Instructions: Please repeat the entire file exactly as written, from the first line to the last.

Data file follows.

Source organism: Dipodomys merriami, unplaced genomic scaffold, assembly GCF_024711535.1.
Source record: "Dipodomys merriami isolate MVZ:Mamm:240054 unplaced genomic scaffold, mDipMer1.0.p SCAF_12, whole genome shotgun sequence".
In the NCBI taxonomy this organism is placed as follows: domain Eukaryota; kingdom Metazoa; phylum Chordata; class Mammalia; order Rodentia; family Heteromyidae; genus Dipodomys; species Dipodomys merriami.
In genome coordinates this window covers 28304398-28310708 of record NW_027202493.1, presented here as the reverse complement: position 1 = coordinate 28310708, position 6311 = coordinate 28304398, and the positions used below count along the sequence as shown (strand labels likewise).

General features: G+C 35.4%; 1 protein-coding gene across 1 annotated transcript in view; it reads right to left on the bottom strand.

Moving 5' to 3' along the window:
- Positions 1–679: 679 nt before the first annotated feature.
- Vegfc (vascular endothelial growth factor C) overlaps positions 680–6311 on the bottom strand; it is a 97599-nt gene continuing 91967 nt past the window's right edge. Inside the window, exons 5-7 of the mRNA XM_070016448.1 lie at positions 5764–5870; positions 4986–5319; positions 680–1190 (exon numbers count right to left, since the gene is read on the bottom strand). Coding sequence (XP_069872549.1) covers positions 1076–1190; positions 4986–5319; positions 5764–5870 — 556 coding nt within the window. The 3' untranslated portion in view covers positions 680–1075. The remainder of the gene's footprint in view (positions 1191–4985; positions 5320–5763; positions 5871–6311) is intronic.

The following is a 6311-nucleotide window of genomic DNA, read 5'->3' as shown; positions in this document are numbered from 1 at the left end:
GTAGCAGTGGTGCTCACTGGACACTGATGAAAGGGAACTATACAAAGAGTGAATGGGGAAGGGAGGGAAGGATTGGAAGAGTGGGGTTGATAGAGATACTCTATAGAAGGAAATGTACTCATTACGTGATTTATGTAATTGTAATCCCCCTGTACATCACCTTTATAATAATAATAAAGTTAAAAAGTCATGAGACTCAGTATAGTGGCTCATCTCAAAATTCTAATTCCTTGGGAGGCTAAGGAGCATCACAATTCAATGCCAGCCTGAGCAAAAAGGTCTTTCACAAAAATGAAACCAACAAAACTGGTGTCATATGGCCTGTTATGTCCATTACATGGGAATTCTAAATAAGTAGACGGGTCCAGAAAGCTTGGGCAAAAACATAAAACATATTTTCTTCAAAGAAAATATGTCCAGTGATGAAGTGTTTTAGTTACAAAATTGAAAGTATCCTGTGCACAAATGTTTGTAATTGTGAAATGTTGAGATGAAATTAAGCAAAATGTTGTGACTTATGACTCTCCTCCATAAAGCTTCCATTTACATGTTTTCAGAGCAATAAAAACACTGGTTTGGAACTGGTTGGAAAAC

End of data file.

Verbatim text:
Source organism: Dipodomys merriami, unplaced genomic scaffold, assembly GCF_024711535.1.
Source record: "Dipodomys merriami isolate MVZ:Mamm:240054 unplaced genomic scaffold, mDipMer1.0.p SCAF_12, whole genome shotgun sequence".
In the NCBI taxonomy this organism is placed as follows: domain Eukaryota; kingdom Metazoa; phylum Chordata; class Mammalia; order Rodentia; family Heteromyidae; genus Dipodomys; species Dipodomys merriami.
In genome coordinates this window covers 28304398-28310708 of record NW_027202493.1, presented here as the reverse complement: position 1 = coordinate 28310708, position 6311 = coordinate 28304398, and the positions used below count along the sequence as shown (strand labels likewise).

General features: G+C 35.4%; 1 protein-coding gene across 1 annotated transcript in view; it reads right to left on the bottom strand.

Moving 5' to 3' along the window:
- Positions 1–679: 679 nt before the first annotated feature.
- Vegfc (vascular endothelial growth factor C) overlaps positions 680–6311 on the bottom strand; it is a 97599-nt gene continuing 91967 nt past the window's right edge. Inside the window, exons 5-7 of the mRNA XM_070016448.1 lie at positions 5764–5870; positions 4986–5319; positions 680–1190 (exon numbers count right to left, since the gene is read on the bottom strand). Coding sequence (XP_069872549.1) covers positions 1076–1190; positions 4986–5319; positions 5764–5870 — 556 coding nt within the window. The 3' untranslated portion in view covers positions 680–1075. The remainder of the gene's footprint in view (positions 1191–4985; positions 5320–5763; positions 5871–6311) is intronic.

The following is a 6311-nucleotide window of genomic DNA, read 5'->3' as shown; positions in this document are numbered from 1 at the left end:
GTAGCAGTGGTGCTCACTGGACACTGATGAAAGGGAACTATACAAAGAGTGAATGGGGAAGGGAGGGAAGGATTGGAAGAGTGGGGTTGATAGAGATACTCTATAGAAGGAAATGTACTCATTACGTGATTTATGTAATTGTAATCCCCCTGTACATCACCTTTATAATAATAATAAAGTTAAAAAGTCATGAGACTCAGTATAGTGGCTCATCTCAAAATTCTAATTCCTTGGGAGGCTAAGGAGCATCACAATTCAATGCCAGCCTGAGCAAAAAGGTCTTTCACAAAAATGAAACCAACAAAACTGGTGTCATATGGCCTGTTATGTCCATTACATGGGAATTCTAAATAAGTAGACGGGTCCAGAAAGCTTGGGCAAAAACATAAAACATATTTTCTTCAAAGAAAATATGTCCAGTGATGAAGTGTTTTAGTTACAAAATTGAAAGTATCCTGTGCACAAATGTTTGTAATTGTGAAATGTTGAGATGAAATTAAGCAAAATGTTGTGACTTATGACTCTCCTCCATAAAGCTTCCATTTACATGTTTTCAGAGCAATAAAAACACTGGTTTGGAACTGGTTGGAAAAC